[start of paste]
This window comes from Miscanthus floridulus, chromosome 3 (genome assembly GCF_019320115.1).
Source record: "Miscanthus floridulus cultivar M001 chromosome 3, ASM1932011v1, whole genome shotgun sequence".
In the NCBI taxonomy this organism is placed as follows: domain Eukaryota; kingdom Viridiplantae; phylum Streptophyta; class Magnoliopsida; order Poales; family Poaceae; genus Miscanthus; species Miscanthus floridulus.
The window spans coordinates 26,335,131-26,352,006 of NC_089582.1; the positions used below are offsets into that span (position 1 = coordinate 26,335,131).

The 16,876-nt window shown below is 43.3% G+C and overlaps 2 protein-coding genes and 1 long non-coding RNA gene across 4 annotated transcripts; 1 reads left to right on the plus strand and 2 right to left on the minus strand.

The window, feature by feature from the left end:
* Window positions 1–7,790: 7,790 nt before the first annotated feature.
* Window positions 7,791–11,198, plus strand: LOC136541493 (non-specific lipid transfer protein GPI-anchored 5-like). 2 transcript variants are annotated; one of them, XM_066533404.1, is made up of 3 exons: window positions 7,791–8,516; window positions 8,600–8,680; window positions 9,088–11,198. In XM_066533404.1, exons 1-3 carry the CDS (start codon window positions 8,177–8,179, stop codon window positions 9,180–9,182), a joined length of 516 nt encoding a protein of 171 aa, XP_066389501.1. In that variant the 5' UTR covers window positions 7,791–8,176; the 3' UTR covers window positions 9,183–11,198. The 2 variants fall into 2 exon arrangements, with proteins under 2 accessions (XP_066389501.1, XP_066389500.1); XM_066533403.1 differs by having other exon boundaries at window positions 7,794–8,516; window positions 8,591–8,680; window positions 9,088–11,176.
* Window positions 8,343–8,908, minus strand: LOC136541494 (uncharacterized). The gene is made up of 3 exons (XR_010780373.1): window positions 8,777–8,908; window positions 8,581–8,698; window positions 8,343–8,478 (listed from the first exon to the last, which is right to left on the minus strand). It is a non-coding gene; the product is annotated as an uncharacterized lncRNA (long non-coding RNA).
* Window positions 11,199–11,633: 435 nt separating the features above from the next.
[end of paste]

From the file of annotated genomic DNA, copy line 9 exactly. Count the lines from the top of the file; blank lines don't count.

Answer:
* Window positions 8,343–8,908, minus strand: LOC136541494 (uncharacterized). The gene is made up of 3 exons (XR_010780373.1): window positions 8,777–8,908; window positions 8,581–8,698; window positions 8,343–8,478 (listed from the first exon to the last, which is right to left on the minus strand). It is a non-coding gene; the product is annotated as an uncharacterized lncRNA (long non-coding RNA).